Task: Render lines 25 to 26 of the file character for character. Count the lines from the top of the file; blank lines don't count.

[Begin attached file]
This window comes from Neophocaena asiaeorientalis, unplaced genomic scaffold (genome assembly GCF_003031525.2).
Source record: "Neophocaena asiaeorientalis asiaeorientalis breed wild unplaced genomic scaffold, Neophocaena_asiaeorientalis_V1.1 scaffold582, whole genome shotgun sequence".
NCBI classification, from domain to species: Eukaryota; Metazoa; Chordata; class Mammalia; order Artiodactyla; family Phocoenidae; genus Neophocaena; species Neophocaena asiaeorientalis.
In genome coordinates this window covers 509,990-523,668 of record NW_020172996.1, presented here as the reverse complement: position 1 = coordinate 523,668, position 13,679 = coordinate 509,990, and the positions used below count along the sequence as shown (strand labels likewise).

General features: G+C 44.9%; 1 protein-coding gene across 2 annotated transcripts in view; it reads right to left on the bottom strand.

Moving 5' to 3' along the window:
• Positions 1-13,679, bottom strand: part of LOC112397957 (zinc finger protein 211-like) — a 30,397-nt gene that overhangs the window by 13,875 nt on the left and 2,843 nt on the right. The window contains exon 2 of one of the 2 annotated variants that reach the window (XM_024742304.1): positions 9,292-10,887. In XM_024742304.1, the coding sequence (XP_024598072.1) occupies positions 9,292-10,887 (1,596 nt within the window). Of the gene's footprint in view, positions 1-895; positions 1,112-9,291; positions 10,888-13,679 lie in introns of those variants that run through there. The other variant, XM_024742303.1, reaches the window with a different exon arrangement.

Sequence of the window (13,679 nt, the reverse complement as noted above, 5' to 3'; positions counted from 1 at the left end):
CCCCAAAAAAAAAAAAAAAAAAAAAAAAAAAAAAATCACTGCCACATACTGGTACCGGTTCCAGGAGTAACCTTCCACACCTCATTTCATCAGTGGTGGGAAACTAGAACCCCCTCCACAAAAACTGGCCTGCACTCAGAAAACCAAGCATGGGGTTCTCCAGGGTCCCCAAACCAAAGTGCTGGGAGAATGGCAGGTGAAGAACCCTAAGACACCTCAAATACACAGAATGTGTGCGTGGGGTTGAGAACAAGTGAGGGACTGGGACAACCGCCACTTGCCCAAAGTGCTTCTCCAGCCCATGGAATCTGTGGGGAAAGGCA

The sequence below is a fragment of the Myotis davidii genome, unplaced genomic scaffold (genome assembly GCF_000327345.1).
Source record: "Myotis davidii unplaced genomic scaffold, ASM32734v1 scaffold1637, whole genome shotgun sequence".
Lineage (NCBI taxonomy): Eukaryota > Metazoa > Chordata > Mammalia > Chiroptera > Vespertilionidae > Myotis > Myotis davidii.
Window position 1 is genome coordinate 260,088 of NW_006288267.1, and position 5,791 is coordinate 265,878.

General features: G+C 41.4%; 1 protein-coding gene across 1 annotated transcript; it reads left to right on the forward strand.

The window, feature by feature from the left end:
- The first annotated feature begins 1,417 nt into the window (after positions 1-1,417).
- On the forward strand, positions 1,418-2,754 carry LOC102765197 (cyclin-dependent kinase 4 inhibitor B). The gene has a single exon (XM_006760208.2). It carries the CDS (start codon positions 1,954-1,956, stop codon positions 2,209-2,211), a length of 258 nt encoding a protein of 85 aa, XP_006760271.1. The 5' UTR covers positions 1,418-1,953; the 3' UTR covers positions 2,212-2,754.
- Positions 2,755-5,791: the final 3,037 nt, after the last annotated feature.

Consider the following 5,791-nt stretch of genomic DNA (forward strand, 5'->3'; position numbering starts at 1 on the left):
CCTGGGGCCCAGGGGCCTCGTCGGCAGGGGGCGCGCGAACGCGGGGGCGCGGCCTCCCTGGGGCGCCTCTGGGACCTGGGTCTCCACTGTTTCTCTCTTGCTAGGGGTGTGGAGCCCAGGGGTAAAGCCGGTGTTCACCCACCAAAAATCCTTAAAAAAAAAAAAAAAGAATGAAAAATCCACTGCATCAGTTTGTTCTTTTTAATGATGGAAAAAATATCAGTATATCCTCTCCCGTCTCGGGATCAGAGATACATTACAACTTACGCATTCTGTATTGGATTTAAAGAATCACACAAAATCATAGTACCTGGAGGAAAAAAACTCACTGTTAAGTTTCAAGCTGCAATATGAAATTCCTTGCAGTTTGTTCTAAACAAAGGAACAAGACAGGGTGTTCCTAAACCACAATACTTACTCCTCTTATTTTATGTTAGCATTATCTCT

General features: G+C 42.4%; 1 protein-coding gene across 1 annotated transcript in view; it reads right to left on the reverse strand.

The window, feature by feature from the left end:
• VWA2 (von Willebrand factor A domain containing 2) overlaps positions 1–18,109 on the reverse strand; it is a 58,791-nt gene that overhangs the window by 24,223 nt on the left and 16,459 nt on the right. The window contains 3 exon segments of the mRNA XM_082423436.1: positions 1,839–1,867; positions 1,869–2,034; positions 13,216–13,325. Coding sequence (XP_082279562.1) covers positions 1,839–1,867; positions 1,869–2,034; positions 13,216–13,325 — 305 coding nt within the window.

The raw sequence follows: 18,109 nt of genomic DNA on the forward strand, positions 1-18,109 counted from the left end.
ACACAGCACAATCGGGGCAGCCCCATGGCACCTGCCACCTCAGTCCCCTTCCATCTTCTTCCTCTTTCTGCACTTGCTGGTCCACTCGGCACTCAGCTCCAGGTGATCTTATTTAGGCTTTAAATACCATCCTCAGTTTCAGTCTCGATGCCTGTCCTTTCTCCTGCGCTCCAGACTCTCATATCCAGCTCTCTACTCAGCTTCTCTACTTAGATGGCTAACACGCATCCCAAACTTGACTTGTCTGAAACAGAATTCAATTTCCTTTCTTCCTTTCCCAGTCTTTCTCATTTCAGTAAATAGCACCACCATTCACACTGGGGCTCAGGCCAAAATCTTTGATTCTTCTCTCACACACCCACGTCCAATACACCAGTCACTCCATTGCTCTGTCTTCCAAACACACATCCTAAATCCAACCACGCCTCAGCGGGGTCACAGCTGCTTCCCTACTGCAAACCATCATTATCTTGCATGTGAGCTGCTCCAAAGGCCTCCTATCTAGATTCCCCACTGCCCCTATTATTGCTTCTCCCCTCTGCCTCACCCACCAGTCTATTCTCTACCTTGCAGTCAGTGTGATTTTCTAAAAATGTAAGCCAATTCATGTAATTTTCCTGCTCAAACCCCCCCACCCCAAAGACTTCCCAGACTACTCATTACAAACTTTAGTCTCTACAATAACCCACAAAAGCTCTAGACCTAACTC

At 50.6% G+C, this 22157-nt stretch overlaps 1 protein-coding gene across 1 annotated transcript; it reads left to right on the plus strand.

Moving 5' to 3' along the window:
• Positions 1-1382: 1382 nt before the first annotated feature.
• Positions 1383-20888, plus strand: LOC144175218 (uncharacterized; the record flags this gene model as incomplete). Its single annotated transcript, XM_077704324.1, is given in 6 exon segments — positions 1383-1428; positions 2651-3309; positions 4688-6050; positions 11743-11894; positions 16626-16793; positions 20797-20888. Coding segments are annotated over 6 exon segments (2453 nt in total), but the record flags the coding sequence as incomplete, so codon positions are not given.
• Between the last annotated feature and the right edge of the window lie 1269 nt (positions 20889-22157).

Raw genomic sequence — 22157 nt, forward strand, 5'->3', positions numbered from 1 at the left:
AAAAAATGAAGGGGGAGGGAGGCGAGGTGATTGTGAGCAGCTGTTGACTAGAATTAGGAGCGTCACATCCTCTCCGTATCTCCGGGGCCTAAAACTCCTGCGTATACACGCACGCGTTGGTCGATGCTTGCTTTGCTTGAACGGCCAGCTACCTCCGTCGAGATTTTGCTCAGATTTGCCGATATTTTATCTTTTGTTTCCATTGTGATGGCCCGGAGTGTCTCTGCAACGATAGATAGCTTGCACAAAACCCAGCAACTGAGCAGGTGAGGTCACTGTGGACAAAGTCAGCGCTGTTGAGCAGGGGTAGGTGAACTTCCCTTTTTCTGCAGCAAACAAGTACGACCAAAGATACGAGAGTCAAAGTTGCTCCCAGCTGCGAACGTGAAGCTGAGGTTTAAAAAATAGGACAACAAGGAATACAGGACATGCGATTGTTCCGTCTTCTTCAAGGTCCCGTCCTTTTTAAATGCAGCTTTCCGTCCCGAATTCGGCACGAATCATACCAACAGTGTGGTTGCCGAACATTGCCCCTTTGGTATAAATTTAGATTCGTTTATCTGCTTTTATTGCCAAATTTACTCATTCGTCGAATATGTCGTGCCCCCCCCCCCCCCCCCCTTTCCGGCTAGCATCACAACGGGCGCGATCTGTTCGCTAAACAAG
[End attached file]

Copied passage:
ACACAGCACAATCGGGGCAGCCCCATGGCACCTGCCACCTCAGTCCCCTTCCATCTTCTTCCTCTTTCTGCACTTGCTGGTCCACTCGGCACTCAGCTCCAGGTGATCTTATTTAGGCTTTAAATACCATCCTCAGTTTCAGTCTCGATGCCTGTCCTTTCTCCTGCGCTCCAGACTCTCATATCCAGCTCTCTACTCAGCTTCTCTACTTAGATGGCTAACACGCATCCCAAACTTGACTTGTCTGAAACAGAATTCAATTTCCTTTCTTCCTTTCCCAGTCTTTCTCATTTCAGTAAATAGCACCACCATTCACACTGGGGCTCAGGCCAAAATCTTTGATTCTTCTCTCACACACCCACGTCCAATACACCAGTCACTCCATTGCTCTGTCTTCCAAACACACATCCTAAATCCAACCACGCCTCAGCGGGGTCACAGCTGCTTCCCTACTGCAAACCATCATTATCTTGCATGTGAGCTGCTCCAAAGGCCTCCTATCTAGATTCCCCACTGCCCCTATTATTGCTTCTCCCCTCTGCCTCACCCACCAGTCTATTCTCTACCTTGCAGTCAGTGTGATTTTCTAAAAATGTAAGCCAATTCATGTAATTTTCCTGCTCAAACCCCCCCACCCCAAAGACTTCCCAGACTACTCATTACAAACTTTAGTCTCTACAATAACCCACAAAAGCTCTAGACCTAACTC

At 50.6% G+C, this 22157-nt stretch overlaps 1 protein-coding gene across 1 annotated transcript; it reads left to right on the plus strand.